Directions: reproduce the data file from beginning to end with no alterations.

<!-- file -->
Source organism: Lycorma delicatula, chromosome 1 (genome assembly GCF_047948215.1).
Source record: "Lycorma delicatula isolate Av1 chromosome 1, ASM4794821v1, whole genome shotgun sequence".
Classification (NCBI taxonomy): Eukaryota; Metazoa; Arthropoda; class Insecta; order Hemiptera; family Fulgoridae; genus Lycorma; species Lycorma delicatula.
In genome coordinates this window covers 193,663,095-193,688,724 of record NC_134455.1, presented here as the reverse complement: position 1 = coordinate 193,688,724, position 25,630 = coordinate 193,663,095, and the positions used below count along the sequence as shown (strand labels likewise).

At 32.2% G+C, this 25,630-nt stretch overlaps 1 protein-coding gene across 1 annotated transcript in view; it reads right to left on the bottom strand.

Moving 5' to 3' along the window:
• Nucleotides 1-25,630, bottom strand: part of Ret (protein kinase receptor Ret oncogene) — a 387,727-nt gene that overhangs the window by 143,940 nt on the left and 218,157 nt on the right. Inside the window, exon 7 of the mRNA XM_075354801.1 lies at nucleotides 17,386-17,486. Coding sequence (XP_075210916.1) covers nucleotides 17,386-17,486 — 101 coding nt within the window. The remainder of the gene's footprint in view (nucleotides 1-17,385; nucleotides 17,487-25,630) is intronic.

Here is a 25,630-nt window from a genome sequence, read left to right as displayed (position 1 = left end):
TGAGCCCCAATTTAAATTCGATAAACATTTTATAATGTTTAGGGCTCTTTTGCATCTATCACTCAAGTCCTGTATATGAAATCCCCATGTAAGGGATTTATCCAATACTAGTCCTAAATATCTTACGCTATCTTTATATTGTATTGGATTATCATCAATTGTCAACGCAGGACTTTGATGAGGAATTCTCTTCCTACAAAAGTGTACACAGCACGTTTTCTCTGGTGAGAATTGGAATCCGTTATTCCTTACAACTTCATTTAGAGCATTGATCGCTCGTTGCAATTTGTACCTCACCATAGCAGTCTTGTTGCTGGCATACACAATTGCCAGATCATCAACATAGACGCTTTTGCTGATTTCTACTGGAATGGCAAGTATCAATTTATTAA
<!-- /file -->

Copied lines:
Source organism: Lycorma delicatula, chromosome 1 (genome assembly GCF_047948215.1).
Source record: "Lycorma delicatula isolate Av1 chromosome 1, ASM4794821v1, whole genome shotgun sequence".
Classification (NCBI taxonomy): Eukaryota; Metazoa; Arthropoda; class Insecta; order Hemiptera; family Fulgoridae; genus Lycorma; species Lycorma delicatula.
In genome coordinates this window covers 193,663,095-193,688,724 of record NC_134455.1, presented here as the reverse complement: position 1 = coordinate 193,688,724, position 25,630 = coordinate 193,663,095, and the positions used below count along the sequence as shown (strand labels likewise).

At 32.2% G+C, this 25,630-nt stretch overlaps 1 protein-coding gene across 1 annotated transcript in view; it reads right to left on the bottom strand.

Moving 5' to 3' along the window:
• Nucleotides 1-25,630, bottom strand: part of Ret (protein kinase receptor Ret oncogene) — a 387,727-nt gene that overhangs the window by 143,940 nt on the left and 218,157 nt on the right. Inside the window, exon 7 of the mRNA XM_075354801.1 lies at nucleotides 17,386-17,486. Coding sequence (XP_075210916.1) covers nucleotides 17,386-17,486 — 101 coding nt within the window. The remainder of the gene's footprint in view (nucleotides 1-17,385; nucleotides 17,487-25,630) is intronic.

Here is a 25,630-nt window from a genome sequence, read left to right as displayed (position 1 = left end):
TGAGCCCCAATTTAAATTCGATAAACATTTTATAATGTTTAGGGCTCTTTTGCATCTATCACTCAAGTCCTGTATATGAAATCCCCATGTAAGGGATTTATCCAATACTAGTCCTAAATATCTTACGCTATCTTTATATTGTATTGGATTATCATCAATTGTCAACGCAGGACTTTGATGAGGAATTCTCTTCCTACAAAAGTGTACACAGCACGTTTTCTCTGGTGAGAATTGGAATCCGTTATTCCTTACAACTTCATTTAGAGCATTGATCGCTCGTTGCAATTTGTACCTCACCATAGCAGTCTTGTTGCTGGCATACACAATTGCCAGATCATCAACATAGACGCTTTTGCTGATTTCTACTGGAATGGCAAGTATCAATTTATTAA